Can we an­swer the Shaun White ques­tion?


White made head­lines for win­ning his third gold medal. But why is so lit­tle at­ten­tion be­ing paid to the sex­ual ha­rass­ment al­le­ga­tions that cloud the snow­boarder’s legacy?

Shaun White has been the king of the half­pipe for three of the past four Win­ter Olympics, win­ning in South Korea after earn­ing his first gold in 2006 in Torino and sec­ond in 2010 in Van­cou­ver. The 2018 victory came after he crashed try­ing to com­plete a cab dou­ble cork 1440 in New Zealand in Oc­to­ber, re­sult­ing in bruised lungs and fa­cial cuts that needed 62 stitches, some of which he still has.

PYEONGCHANG, South Korea – Shaun White threw the trick, the one that had sent him to the hospi­tal five months ago, and told his coach he was scared.

In prac­tice for the Olympic fi­nal at Phoenix Snow Park, the mem­o­ries of that crash hadn’t faded any more than the still-pink scars on White’s fore­head, nose and up­per lip. JJ Thomas en­cour­aged White, telling him he had ex­e­cuted the trick fine.

By the time his third run in the fi­nal came around, that took a back seat to the com­pet­i­tive­ness that has made White snow­board­ing’s big­gest icon.

Need­ing to land a com­bi­na­tion of tricks he’d never done be­fore, White soared above the half­pipe and put down the run of his life.

In the end, he was Olympic cham­pion again.

“We were on such a great path, and it was that true ques­tion of do I re­ally want this?” White said. “And step­ping out on the snow again means that I’m will­ing to let this hap­pen to my­self again. That’s a big de­ci­sion, and plenty of my friends were like, you’ve got medals. You’re blessed to be well off from this sport, you could eas­ily just go sail into the sun­set and write your novel.

“But I set out to do this goal, and I stuck to it. And they helped me over­come that fear, and then I did the same trick that put me in the hospi­tal to win the Olympics. It was a true emo­tional trip.”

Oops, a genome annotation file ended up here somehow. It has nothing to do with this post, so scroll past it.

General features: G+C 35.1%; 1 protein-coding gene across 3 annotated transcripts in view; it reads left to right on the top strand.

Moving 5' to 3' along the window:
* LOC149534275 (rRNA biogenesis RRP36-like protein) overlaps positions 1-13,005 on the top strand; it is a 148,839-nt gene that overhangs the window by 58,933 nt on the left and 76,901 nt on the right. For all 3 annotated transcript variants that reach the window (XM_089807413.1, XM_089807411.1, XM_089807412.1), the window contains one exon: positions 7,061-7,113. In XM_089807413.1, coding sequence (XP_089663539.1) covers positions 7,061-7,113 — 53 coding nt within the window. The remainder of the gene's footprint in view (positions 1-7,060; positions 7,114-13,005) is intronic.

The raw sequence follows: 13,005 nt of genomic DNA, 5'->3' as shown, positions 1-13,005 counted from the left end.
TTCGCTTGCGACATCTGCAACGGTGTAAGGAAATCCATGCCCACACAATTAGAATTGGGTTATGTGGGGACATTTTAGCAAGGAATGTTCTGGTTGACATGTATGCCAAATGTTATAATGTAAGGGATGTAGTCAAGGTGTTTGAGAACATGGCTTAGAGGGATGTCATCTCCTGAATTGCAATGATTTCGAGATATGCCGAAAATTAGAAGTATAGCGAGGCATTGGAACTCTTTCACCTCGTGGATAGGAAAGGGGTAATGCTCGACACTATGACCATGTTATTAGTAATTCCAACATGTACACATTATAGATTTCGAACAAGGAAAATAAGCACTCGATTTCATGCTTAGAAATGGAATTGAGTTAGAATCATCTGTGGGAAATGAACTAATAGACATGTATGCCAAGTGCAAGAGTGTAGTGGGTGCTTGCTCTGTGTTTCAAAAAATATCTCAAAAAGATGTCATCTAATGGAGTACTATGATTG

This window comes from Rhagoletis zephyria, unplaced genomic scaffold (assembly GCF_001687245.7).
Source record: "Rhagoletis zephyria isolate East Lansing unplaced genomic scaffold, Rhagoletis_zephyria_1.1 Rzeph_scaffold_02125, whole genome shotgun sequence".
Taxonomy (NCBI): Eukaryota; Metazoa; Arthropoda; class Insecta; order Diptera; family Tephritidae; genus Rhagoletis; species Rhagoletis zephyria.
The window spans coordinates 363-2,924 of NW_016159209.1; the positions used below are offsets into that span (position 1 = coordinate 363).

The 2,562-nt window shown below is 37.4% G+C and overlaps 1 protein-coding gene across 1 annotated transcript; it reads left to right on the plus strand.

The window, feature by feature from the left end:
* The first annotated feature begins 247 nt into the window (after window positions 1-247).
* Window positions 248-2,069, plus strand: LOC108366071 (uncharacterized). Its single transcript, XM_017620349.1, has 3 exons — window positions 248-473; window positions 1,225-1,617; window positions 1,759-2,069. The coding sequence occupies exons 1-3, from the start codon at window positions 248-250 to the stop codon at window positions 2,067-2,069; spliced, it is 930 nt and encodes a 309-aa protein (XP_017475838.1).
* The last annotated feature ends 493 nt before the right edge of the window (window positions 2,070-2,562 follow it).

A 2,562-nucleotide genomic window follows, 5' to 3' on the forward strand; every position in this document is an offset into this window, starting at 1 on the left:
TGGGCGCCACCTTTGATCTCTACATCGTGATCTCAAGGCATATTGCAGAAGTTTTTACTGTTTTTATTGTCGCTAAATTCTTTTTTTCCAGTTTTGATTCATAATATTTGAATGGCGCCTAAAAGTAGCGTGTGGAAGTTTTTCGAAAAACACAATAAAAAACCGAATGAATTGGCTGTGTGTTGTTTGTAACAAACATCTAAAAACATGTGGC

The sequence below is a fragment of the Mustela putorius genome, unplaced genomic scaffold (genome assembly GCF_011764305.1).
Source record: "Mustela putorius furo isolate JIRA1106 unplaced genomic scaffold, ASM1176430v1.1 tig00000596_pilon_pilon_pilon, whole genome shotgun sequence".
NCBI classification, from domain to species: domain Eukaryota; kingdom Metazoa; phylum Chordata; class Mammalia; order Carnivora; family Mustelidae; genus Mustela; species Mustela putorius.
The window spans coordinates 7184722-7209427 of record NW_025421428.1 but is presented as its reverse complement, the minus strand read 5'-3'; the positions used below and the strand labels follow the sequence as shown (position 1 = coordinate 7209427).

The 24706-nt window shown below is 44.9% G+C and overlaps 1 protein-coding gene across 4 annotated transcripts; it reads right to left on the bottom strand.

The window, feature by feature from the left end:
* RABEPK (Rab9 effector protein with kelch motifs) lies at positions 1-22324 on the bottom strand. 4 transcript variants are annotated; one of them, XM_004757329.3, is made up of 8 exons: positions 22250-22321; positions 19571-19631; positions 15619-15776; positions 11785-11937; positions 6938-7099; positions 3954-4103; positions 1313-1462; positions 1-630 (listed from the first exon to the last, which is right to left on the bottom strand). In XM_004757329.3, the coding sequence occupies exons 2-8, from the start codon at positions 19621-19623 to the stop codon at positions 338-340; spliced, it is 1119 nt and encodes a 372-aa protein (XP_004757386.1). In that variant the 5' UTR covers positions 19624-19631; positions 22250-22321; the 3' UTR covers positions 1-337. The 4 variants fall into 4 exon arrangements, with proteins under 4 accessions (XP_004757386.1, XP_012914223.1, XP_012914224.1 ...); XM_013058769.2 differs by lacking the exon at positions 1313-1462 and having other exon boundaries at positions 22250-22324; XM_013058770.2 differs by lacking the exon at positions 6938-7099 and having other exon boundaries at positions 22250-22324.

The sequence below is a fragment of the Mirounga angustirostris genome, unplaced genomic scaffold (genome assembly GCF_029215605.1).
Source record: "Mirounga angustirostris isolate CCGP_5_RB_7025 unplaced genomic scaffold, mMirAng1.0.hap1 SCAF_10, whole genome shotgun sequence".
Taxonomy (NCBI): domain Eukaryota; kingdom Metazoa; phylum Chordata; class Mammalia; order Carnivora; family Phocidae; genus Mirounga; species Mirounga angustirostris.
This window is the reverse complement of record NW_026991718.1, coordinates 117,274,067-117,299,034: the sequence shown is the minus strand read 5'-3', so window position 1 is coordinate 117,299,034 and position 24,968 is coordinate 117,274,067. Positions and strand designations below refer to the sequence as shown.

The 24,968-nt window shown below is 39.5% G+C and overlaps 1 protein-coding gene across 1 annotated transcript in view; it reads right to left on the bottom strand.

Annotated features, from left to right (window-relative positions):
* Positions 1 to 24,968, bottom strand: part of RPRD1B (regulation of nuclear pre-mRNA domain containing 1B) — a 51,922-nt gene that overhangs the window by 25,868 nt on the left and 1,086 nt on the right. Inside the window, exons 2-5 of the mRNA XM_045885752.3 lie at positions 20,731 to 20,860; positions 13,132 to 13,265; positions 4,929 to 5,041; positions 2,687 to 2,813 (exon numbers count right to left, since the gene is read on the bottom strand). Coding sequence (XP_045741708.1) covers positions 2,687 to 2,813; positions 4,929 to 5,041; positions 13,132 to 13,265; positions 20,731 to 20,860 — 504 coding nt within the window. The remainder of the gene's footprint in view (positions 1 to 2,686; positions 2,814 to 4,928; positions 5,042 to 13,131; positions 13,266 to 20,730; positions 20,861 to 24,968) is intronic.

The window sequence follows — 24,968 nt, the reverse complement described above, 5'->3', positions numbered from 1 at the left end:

The past four years have tested White’s mo­ti­va­tion in a sport in which he be­came a global icon.

In the lead-up to the Sochi Games, White, 31, was do­ing more than he ever had. In ad­di­tion to com­pet­ing on the half­pipe team, he qual­i­fied for the slopestyle team be­fore pulling out of the event once he got to Rus­sia. He was tour­ing with his band, Bad Things. He was even try­ing to learn Span­ish.

“In Sochi, I just didn’t have it in me,” he said. “And it’s aw­ful to ad­mit it, but yet it’s just un­mo­ti­vated. I was slightly de­feated be­fore I got there.

“I had this perfect storm of bit­ing off more than I can chew dur­ing a time when I was the most un­mo­ti­vated.” That changed after Sochi. Ini­tially, he com­mit­ted pub­licly to re­turn­ing. But he wasn’t com­pet­ing while he toured with his band and some thought he re­tired. He came back in 2015-16, but he pulled out of a com­pe­ti­tion after the death of a friend.

“My comeback sea­son, life threw me a curve­ball,” he said. “And I’m like, what does this mean? Flips in the half­pipe don’t re­ally mean much to me right now.